In high school, Liu participated in the China National Biology Olympiad, a part of the International Biology Olympiad, for secondary students in grades 10 and 11. There, he realized, “I really like systematics and taxonomy.” He decided to pursue entomology. 

Though he was accepted into a university in China, he chose UC Davis for its entomology department and moved to Davis sight unseen. 

Kaitai Liu takes measurements of a turret spider under a microscope. (Alysha Beck/UC Davis)
Kaitai Liu takes measurements of a turret spider under a microscope. (Alysha Beck/UC Davis)


Liu is now completing his second year as a scholar in Jason Bond’s lab, which focuses on the “systematics of spiders” and a project about the reproductive structures of millipedes. Bond’s lab matches Liu’s passion — using systematics and taxonomy to describe and define new species — as well as studying the evolution of spiders and millipedes. 

Liu is contributing to the California Insect Barcode Initiative, part of Gov. Gavin Newsom’s executive order around climate change. The state-funded project’s goal is to document all the insect life throughout California. Students like Liu send images and specific insect specimens to the California Academy of Sciences where their DNA is extracted and sequenced. “We can have both the image and their genetic data,” Liu said.

Liu described his lab schedule as flexible, allowing him to balance weekly hourly commitments and academic priorities like midterms or finals. He continues his work in Bond’s lab and the university’s Bohart Museum of Entomology. 

“I got a chance to meet with a lot of entomologists and talk to them about their projects,” Liu said, “and get some inspiration from their experience.”

Conducting monarch butterfly conservation research

Ian Jett is a third-year entomology major from Carlsbad, California. He joined Yang’s lab the spring quarter of his freshman year.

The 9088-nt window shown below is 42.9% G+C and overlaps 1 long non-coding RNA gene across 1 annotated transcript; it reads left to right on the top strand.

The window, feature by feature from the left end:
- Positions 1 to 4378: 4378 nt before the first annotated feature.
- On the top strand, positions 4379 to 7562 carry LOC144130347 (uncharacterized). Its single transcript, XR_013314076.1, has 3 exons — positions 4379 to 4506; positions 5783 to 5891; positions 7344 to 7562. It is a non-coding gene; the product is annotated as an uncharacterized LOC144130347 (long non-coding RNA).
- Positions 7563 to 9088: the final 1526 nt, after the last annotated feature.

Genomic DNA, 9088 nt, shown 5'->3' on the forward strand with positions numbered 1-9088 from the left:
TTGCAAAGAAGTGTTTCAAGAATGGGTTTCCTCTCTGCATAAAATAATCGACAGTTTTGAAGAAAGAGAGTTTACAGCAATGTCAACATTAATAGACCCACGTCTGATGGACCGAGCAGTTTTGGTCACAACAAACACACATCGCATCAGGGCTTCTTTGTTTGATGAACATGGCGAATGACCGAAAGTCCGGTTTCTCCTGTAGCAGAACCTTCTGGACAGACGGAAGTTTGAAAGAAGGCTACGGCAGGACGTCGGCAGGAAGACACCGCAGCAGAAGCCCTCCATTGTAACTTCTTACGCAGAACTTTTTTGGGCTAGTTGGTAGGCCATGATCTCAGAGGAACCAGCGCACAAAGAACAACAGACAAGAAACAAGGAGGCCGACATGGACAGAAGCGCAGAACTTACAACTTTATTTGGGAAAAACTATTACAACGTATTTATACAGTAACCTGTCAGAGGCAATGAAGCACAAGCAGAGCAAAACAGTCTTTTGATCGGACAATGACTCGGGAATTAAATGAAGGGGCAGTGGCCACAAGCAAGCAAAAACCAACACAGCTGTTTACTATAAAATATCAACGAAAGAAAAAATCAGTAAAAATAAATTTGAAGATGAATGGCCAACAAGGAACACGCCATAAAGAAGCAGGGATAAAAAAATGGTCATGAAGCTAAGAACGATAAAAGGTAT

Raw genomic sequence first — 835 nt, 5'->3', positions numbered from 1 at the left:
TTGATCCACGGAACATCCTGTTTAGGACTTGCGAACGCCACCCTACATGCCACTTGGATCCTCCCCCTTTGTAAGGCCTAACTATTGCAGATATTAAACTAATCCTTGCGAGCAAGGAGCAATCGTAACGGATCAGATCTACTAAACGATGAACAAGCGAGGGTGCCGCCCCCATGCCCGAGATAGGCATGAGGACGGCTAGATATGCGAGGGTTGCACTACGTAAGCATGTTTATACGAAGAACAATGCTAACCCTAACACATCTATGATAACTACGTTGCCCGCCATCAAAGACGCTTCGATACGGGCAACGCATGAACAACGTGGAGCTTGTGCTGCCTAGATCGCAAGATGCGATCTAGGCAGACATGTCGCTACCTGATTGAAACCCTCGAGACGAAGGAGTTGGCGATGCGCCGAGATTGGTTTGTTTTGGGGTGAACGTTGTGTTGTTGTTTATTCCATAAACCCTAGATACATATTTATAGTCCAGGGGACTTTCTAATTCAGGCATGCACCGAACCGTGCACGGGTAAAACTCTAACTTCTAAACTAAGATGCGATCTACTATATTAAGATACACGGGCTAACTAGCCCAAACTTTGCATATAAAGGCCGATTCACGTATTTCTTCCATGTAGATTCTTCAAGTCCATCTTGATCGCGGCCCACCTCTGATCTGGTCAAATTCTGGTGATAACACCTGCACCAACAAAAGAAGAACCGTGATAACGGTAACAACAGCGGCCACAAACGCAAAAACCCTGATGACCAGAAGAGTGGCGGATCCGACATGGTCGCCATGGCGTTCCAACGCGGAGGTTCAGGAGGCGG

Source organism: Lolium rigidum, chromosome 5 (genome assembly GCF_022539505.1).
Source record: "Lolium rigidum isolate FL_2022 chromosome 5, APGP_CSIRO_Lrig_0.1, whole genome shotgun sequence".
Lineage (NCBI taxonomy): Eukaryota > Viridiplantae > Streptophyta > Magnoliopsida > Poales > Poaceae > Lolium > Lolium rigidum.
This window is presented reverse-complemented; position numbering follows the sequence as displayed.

“I’ve always been an outdoorsy person,” Jett said, “but I've never really pursued biology until I got to Davis.”

Originally on a pre-med academic track, Jett changed course after seeing a departmental email advertising the Insect Scholars.

“I read through the program, and I just jumped on it,” Jett said. “I thought it would be a good opportunity to start getting hands-on lab experience.”

Ian Jett (Courtesy photo)
Ian Jett (Courtesy photo)

Jett assists Yang’s lab with monarch conservation, helping to rear monarch caterpillars in the greenhouses for future controlled experiments and observation. The caterpillars’ food levels and lifecycle stage were also recorded daily. Jett also ensures their optimal temperatures, including a particular caterpillar who required “four different fridges at different stages in their life.” 

Jett’s first self-designed project took place at the Pollinator Study Garden, where multiple labs use at least 15 plots, or wards, for research. Within these plots, Jett explained, were different species of milkweed that attracted honeybees eager to collect nectar and pollen.

But there was a literal catch. 

“Honeybees tend to get stuck in the flowers due to the flower anatomy; they can’t get out and end up dying on the plant,” Jett said. “I was looking at what the effects of dead honeybees on the milkweed flowers had on other pollinators, to see if they would avoid the flowers or not, or how other honeybees would react behaviorally.”

Jett would visit the wards multiple times a week and prepare pairs of plants, ones that did not have a dead honeybee and ones where Jett planted a carcass himself. 

“I would take 10-minute videos of the plants to see if the frequency of other honeybees visiting the plant was changed based on the presence of the dead honeybee and the effect the carcass had on other insects.”

Jett collected over 20 hours of footage, noting the number of honeybees who visited and other insects present. Describing this initial experiment as “surface level,” Jett identified additional layers to study more in depth this summer, including insect-plant relationships, social systems and impact of pollinators.

“You have to take initiative because it’s like an independent kind of program,” Jett explained. “It’s on you as the student to reach out and ask people in your lab for help.”

After meeting faculty and other students, Jett changed his major to entomology and is considering grad school. He plans to stay in Yang’s lab and then pursue conservation work with organizations like the National Park Service and continue research into the biological control of invasive species.

“My career should be something that I’m happy doing, something that would allow me to be more outdoors in my career,” he said. “Interacting with the environment and getting involved in conservation resonated with me.”